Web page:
Photochemical enrichment of dissolved organic matter from different soils of tidal river basin: Significance to estuarine carbon cycle

Published: 24 June 2024| Version 1 | DOI: 10.17632/3cxzyfc4rj.1
Yuping Zhou


Eroded soils sustain a substantial part of organic matter in tidal rivers adjacent to estuaries, and photochemical transformations of soils in tidal rivers would influence estuarine elemental cycles. However, complex aquatic environments and diverse soil sources complicate the enrichment of dissolved organic matter (DOM) photoreleased from soils. Here, we conducted a seven-day irradiation experiment for seven kinds of soil from the lower basin of Dagu River (DGR) in the laboratory to study the influence of salinity and soil properties on DOM chemistry by characterizing the content and optical properties of DOM. Results showed that all soils of light cultures released higher amount of DOM and humic-like components than those of dark cultures. PCA and Mantel’s analysis found that salinity and soil properties significantly influence the production of photoreleased DOM, especially humic-like components. Salinity could inhibit the photodissolution of soils and, and aged soils with low δ13CSOM released more DOM and humic-like components. Although DGR is impacted by intruded seawater, high correlation coefficient between the content of photoreleased DOM content in seawater cultures still pointed out the important contribution of soil photodissolution to the DOM reservoir of tidal rivers. Considering high proportion of humic-like components in photoreleased DOM, photochemical transformations of soils in tidal rivers would promote the export flux of carbon from estuaries to open seas. This study emphasizes the importance of soil photodissolution of tidal rivers in carbon transfer from lands to oceans.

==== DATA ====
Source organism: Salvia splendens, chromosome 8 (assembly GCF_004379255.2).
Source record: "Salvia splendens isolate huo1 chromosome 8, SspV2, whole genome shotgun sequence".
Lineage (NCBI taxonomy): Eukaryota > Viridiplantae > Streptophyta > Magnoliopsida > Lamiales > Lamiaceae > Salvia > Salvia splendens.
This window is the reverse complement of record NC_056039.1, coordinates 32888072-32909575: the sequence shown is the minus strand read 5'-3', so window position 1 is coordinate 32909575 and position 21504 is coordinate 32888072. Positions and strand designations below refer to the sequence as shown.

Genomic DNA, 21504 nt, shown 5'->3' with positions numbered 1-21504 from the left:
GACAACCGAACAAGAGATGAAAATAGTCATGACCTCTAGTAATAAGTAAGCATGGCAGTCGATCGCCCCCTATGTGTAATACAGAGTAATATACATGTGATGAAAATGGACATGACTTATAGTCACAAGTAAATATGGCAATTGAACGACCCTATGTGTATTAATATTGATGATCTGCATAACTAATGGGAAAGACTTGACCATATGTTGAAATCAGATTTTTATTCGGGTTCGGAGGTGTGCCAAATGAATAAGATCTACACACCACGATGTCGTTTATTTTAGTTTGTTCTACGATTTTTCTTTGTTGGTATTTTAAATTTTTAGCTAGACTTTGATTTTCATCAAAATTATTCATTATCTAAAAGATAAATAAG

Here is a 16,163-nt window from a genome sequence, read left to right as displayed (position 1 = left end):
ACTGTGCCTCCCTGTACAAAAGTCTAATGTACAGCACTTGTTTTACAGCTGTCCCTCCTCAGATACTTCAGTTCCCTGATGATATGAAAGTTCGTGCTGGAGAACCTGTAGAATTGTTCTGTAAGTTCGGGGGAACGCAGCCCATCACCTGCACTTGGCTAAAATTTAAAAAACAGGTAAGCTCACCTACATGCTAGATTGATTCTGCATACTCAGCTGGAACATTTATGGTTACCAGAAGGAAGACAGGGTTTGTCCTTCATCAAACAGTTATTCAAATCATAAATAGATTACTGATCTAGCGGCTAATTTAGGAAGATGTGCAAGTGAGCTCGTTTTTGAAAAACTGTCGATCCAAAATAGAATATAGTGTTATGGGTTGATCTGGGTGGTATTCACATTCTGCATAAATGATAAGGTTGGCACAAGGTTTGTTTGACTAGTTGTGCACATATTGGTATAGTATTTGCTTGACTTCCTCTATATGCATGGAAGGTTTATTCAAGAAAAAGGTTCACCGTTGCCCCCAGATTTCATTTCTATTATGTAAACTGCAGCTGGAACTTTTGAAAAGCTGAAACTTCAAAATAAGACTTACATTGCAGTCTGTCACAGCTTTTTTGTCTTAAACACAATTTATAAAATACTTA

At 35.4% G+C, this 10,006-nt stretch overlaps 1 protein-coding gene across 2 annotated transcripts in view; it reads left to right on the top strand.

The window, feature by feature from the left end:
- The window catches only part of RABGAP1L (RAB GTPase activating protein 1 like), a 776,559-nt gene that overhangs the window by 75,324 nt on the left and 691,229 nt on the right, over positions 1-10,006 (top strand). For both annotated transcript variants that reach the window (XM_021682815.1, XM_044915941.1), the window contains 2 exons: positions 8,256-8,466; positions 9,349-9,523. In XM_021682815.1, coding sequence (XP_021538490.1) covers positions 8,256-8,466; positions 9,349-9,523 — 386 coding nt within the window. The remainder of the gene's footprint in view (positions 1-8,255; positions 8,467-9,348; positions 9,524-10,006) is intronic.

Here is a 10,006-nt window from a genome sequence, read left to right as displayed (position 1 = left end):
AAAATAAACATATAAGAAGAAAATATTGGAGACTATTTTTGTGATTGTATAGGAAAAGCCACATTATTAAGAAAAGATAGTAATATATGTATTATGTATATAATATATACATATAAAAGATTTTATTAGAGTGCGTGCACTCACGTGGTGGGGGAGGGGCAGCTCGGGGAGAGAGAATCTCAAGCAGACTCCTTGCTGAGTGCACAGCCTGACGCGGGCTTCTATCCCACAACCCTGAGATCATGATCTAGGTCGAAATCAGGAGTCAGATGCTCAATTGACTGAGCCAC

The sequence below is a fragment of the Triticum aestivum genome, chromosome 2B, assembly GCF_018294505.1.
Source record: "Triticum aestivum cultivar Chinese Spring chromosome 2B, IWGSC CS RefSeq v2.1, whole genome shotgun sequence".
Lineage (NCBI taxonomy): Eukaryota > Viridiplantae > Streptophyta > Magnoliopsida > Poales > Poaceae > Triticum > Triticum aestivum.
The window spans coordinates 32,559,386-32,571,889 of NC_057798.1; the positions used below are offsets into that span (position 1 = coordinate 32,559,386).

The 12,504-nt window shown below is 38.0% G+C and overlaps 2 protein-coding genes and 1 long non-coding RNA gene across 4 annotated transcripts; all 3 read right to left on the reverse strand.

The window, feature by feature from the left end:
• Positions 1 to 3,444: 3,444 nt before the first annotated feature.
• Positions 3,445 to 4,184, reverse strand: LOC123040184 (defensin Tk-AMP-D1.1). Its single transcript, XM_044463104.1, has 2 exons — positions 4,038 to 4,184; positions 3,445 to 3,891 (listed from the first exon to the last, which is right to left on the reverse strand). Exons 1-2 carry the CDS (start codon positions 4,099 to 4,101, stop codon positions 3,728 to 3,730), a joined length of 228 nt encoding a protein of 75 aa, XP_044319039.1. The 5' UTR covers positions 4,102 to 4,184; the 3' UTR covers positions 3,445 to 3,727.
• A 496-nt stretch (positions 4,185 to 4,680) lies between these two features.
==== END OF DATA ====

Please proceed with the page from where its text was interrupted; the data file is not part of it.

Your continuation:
Photochemistry, Dissolved Organic Matter